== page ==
In addition, there is a need for a platform that supports the domains in bundling the various components of a data product in a uniform form with as much automation as possible and also provides the data product owners with insights into how consumers use and evaluate their data products in order to provide consumer orientation to continually improve. This brings us directly to core element 3, the platform architecture.
Core element 3: Platform architecture
There are various tools that can be used to set up a data mesh platform. Since data lake or data warehouse architectures already exist in most companies, I would like to present an example of how an existing architecture can be used to start with a data mesh.
For example, there are some companies that already use Snowflake as a cloud data warehouse. Because Snowflake is already a distributed environment, it is possible for a company's many domains to develop and make their data products available on this platform.
With the Snowgrid, Snowflake works with the various cloud platforms (e.g. Amazon Web Services, Google, Azure) and it is not necessary to commit to a cloud platform within the organization, but the domains can independently choose the one that suits them Choose cloud provider. The Snowgrid ensures that company-wide governance rules are implemented on all cloud platforms used. This feature takes into account the redistribution of responsibility by giving domains full control and responsibility over their data products and the tools used for development. On the other hand, federal, automated data governance is also guaranteed with the Snowgrid.
With Snowflake, data products can largely be created self-service. Typically, the data of a data product is provided using one schema per data product. The associated code of the data product (for pipelines, transformation logic and also policies) can also be referenced in this schema. SLOs are also requested by Snowflake when creating the data product. For the input and output ports of a data product, Snowflake offers numerous connectors that can be used in the development of the data product (Kafka, Spark, Dataframe API, Cloud Storage Buckets, SQL API, JDBC, REST API, .NET, various file formats).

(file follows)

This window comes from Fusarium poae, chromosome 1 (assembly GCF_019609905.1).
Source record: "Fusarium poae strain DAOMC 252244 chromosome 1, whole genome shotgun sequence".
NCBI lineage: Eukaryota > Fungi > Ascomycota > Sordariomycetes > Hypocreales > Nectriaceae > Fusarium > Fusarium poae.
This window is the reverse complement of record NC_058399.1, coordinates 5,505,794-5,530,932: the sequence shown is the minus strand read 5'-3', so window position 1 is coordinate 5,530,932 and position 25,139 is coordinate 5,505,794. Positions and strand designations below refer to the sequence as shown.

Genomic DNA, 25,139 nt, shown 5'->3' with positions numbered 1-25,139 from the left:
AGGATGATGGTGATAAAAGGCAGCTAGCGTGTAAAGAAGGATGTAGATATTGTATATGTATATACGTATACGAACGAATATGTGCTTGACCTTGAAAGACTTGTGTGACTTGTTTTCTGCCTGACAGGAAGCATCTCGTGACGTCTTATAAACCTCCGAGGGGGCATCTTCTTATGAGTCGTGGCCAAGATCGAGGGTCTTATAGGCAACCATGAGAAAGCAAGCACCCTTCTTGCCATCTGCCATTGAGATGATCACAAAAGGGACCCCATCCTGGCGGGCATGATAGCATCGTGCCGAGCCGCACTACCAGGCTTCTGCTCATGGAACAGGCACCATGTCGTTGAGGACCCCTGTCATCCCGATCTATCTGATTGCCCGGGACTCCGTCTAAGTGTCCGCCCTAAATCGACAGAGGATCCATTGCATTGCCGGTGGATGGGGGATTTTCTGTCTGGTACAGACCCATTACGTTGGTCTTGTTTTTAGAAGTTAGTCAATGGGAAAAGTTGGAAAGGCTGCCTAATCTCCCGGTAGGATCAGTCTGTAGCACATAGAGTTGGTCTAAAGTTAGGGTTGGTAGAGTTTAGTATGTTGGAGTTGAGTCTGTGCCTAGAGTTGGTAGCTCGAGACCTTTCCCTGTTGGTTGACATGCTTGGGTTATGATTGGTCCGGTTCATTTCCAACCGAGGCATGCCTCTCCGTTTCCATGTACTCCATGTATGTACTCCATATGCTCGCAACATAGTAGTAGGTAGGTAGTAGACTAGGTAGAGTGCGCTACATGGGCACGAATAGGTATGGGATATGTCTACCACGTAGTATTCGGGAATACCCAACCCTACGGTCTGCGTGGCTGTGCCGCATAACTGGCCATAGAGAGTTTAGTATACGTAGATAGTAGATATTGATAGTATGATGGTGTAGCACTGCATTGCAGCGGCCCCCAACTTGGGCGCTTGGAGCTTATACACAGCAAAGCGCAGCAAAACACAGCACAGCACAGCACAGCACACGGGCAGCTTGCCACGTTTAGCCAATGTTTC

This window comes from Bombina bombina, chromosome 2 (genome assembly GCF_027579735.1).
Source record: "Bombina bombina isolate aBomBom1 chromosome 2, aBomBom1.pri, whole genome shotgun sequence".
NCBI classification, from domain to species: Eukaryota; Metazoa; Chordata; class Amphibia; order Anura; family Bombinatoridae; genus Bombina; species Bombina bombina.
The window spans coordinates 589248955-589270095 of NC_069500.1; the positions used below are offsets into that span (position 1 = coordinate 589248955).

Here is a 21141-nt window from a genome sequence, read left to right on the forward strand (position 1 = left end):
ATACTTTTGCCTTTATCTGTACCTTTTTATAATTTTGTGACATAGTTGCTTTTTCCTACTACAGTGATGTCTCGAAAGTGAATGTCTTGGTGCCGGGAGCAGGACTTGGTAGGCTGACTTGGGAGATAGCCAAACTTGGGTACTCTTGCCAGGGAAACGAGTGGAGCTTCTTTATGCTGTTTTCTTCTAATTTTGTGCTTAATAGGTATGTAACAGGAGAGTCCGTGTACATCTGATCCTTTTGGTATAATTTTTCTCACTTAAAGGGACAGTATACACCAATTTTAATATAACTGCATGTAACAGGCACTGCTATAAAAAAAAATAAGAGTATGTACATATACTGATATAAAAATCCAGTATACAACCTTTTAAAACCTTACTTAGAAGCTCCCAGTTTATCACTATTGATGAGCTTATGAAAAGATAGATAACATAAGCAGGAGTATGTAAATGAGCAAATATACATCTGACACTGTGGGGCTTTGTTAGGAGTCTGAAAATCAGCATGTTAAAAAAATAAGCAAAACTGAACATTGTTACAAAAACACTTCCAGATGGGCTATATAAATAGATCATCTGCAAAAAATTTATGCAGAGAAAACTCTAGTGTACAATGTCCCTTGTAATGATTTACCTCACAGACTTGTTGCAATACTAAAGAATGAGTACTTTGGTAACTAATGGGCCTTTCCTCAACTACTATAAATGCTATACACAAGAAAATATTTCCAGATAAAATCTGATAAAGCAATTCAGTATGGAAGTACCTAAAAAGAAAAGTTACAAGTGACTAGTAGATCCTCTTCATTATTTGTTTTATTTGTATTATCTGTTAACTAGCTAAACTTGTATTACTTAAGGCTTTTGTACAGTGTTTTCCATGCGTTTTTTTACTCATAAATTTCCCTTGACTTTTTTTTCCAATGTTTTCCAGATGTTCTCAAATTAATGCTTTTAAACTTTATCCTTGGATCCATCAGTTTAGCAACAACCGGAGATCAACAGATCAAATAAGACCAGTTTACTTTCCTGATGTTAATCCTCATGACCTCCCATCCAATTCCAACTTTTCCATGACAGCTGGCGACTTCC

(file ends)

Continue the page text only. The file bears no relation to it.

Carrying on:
As a further feature, Snowflake includes marketplace functions so that data products can be searched for and found in the data mesh. It is also possible to connect a third-party data catalog.
Snowflake also interacts with various other tools that can be used to build a data mesh platform, so that with an existing Snowflake data warehouse you have very good conditions on which to build in order to take the first steps towards data mesh .
Finally, it should be mentioned that all three core elements should be considered in combination in order to follow the four principles of a data mesh (see blog post 1). If a company focuses too much on one or two elements and ignores the others, it will be difficult to correct this afterwards.
Sources for further information:
Dr. Saskia-Janina Untiet-Kepp